Construction sites are filled with dangers for workers and bystanders alike. Often, construction workers suffer injuries due to falling debris, vehicle collisions, and machine accidents. In 2020, 976 construction workers died on the job, and countless others sustained grievous injuries.
In addition, many individuals suffer construction accident injuries simply by walking past them. For instance, building material may fall onto the sidewalk and strike a passing pedestrian.
Victims of construction accidents have the right to compensation. Injured workers have eligibility for workers’ compensation benefits through their employer’s insurance regardless of fault. They may also have claims against negligent third parties, such as equipment or vehicle manufacturers.
Non-employees hurt in construction site accidents have eligibility for compensation through a personal injury lawsuit. A personal injury suit differs from workers’ compensation in that the plaintiff must prove the injury resulted from the defendant’s negligence.
For example, if a construction company left debris on the sidewalk, causing a pedestrian to fall and suffer an injury, that organization was negligent. It has a duty to ensure it removes trip hazards from public spaces. To prevail, the plaintiff must prove that the debris was left negligently on the sidewalk.
Unlike workers’ compensation, an injured person has no case when no negligence is involved. For example, a construction worker can receive workers’ compensation if he causes his injury by tripping. However, a non-employee has legal responsibility for his damages if the fall results from his error.
Kona sees its share of construction accidents impacting workers, bystanders, and others. Olson & Sons personal injury team specializes in winning construction accident cases. Our construction accident lawyers help you establish a claim, assemble evidence, negotiate with the insurance company, and prevail before a judge or jury.
Common Causes of Construction Accidents in Kona
Construction sites are places with literally dozens of moving parts. The bustle of a construction site, the operation of dangerous machinery, the presence of harmful chemicals, and large amounts of material and debris make them dangerous places. As a result, the common causes of construction accidents include the following:
- Falls from equipment
- Falling debris
- Crushing, such as when trapped between heavy materials
- Crane accidents
- Vehicle accidents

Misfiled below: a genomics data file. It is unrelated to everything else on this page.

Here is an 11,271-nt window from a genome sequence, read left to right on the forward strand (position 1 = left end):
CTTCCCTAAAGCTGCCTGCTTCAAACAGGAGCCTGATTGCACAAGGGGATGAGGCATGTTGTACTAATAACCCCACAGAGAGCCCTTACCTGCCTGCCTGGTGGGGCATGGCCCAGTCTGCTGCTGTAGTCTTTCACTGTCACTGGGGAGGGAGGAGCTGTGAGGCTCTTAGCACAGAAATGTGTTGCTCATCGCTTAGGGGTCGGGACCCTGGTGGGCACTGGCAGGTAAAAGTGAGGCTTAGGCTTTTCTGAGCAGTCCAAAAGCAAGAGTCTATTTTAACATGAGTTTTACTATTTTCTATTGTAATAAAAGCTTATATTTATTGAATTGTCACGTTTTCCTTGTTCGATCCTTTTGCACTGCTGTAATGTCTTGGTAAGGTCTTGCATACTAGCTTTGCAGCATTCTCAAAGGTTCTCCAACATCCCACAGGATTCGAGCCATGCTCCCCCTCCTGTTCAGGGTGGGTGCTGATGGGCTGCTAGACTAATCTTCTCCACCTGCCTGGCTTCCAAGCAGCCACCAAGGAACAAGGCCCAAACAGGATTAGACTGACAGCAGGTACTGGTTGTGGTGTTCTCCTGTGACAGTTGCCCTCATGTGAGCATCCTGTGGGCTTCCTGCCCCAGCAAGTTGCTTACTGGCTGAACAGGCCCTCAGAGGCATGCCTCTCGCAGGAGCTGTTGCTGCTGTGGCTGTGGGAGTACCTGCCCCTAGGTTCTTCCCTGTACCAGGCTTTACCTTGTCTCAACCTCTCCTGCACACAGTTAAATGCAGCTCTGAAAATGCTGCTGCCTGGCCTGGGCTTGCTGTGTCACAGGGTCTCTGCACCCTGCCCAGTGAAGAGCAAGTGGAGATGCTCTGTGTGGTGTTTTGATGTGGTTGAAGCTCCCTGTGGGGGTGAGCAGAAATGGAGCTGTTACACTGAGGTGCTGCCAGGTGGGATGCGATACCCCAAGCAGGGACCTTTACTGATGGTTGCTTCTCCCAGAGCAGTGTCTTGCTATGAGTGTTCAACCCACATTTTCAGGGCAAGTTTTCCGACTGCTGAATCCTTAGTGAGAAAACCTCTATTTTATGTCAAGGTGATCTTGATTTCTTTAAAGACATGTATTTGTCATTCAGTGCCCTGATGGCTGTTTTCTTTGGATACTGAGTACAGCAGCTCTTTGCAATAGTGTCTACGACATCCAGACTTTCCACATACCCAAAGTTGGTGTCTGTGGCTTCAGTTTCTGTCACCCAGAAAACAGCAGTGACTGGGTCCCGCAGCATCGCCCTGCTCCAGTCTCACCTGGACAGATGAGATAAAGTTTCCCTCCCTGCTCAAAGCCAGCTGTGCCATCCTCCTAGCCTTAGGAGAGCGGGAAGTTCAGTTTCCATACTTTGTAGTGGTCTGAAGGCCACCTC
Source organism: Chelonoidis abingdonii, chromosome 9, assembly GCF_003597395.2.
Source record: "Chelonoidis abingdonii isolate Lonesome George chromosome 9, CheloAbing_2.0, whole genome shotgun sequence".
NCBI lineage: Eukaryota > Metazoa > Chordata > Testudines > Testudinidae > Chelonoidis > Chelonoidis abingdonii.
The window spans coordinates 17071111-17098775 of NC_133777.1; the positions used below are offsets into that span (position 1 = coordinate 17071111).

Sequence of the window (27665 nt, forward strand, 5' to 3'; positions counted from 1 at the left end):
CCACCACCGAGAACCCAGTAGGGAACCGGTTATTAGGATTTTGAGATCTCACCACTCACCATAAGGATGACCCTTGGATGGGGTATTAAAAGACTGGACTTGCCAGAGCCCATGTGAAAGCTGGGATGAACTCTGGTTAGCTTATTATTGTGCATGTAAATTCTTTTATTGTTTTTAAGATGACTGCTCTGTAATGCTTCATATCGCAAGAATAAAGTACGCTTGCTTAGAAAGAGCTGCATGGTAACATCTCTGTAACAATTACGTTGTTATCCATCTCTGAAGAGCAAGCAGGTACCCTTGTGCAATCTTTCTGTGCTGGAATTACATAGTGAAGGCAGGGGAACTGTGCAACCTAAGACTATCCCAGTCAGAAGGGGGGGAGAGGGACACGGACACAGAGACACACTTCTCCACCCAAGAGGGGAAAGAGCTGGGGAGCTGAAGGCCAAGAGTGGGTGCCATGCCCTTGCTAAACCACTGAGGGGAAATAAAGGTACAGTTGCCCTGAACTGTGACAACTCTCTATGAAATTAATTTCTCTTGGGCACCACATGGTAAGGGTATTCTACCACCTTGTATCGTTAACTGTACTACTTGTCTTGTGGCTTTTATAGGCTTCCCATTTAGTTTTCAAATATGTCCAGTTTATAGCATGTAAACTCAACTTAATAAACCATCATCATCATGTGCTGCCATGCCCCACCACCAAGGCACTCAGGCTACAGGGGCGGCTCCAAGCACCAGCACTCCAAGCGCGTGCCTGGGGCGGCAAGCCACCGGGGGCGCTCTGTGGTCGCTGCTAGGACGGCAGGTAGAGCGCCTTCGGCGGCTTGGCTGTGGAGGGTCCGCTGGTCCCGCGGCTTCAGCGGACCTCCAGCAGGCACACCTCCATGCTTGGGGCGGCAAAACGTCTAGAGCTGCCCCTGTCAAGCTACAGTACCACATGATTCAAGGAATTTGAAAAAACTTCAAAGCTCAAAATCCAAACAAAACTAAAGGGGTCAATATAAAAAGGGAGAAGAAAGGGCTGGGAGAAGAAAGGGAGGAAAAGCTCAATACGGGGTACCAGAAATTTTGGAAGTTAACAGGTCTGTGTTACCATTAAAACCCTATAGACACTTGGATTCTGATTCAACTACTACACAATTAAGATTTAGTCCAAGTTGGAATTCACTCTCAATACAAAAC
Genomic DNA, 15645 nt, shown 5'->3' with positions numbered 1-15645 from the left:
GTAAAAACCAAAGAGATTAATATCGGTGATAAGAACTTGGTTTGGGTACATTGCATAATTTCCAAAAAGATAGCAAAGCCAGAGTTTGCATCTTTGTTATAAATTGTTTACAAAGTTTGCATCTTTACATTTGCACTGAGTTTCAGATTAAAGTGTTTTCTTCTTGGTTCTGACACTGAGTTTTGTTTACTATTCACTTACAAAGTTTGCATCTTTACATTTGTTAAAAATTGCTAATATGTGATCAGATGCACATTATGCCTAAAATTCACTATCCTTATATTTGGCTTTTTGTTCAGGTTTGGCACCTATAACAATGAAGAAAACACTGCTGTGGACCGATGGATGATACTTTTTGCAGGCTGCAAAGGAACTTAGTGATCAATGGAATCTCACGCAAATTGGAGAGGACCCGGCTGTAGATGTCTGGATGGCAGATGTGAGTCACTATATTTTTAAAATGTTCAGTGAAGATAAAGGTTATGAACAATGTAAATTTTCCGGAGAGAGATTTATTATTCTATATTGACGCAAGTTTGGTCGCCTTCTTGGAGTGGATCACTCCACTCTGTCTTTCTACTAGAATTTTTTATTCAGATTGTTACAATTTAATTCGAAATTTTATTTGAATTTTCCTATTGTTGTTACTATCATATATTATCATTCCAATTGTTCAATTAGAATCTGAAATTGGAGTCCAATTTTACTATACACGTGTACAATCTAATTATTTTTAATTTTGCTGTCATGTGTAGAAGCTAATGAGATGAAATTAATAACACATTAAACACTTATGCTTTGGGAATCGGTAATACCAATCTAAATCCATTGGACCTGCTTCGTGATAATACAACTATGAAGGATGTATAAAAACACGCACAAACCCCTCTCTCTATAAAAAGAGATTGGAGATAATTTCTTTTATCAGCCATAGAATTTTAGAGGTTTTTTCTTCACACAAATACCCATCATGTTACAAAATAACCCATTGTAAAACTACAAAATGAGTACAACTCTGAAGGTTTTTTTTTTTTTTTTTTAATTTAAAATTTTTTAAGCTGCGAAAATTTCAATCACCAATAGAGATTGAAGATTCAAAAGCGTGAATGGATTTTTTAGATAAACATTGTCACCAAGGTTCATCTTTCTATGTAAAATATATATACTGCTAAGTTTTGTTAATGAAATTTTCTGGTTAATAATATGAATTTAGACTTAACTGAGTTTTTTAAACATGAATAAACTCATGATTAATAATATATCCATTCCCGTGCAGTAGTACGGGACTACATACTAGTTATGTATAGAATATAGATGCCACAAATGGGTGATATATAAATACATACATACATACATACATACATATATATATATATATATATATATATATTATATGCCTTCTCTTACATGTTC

- Heavy equipment injuries
- Welding accidents
- Power tool injuries
- Toxic chemical exposure
- Repetitive motion injuries
- Ground collapses
Any of the above accidents can cause severe injuries and fatalities. Injuries range from superficial lacerations to loss of limbs to paralysis. Typical construction site accidents include the following:
- Back injuries
- Traumatic brain injuries
- Eye damage
- Loss of limbs
- Chemical exposure to illness, such as cancer
- Spinal cord injuries
- Broken bones
Construction site injuries may also result in a wrongful death claim. The victim’s family brings wrongful death claims. Compensation includes emotional distress, the loss of important and cherished relationships, lost income, and other damages.
Workers’ Compensation Claims After a Construction Accident in Kona
In Hawaii, work-related injuries entitle the victims to workers’ compensation. The state implemented this policy, recognizing that workers should never suffer uncompensated injuries while making a living.
Construction work presents an unacceptable risk to many workers without workers’ compensation. An injury can entail thousands of dollars in medical bills and lost income, quickly outweighing many employees’ total earnings and leaving their families destitute.
Without workers’ compensation, injured employees’ only recourse would lie in a personal injury lawsuit against the employer or a third party. Winning a personal injury claim requires the plaintiff to prove negligence on the part of the defendant. Without sufficient evidence, the worker would be frozen out of legal recourse.
For example, imagine a worker contracting cancer after years of exposure to toxic chemicals while working for a construction company. To win any personal injury claim, he must establish that the employer acted negligently and the negligence caused cancer. However, he wins under workers’ compensation, provided the cancer was work-related, regardless of whether the employer acted negligently.
Also, the injured worker would be on his own if he is at fault for the injury. For example, suppose a worker, while putting in long hours, becomes exhausted and accident-prone. He or she may fall, catch a hand in dangerous equipment, or accidentally strike his finger with a hammer.
According to traditional personal injury law, the employer has no liability because it engaged in no negligence. To win a workers’ compensation claim, the employee must prove only that the injury occurred on the job.
Workers’ compensation also provides survivor benefits. A fatal construction accident deals the family intense emotional, psychological, and financial devastation. Without workers’ compensation, the family would be left with nothing unless they prove negligence.
Another advantage of workers’ compensation is that benefits are not subject to comparative negligence. Hawaii personal injury law allows defendants to argue for lesser damages because the plaintiff was partly at fault. If the court agrees, it reduces the award proportionally.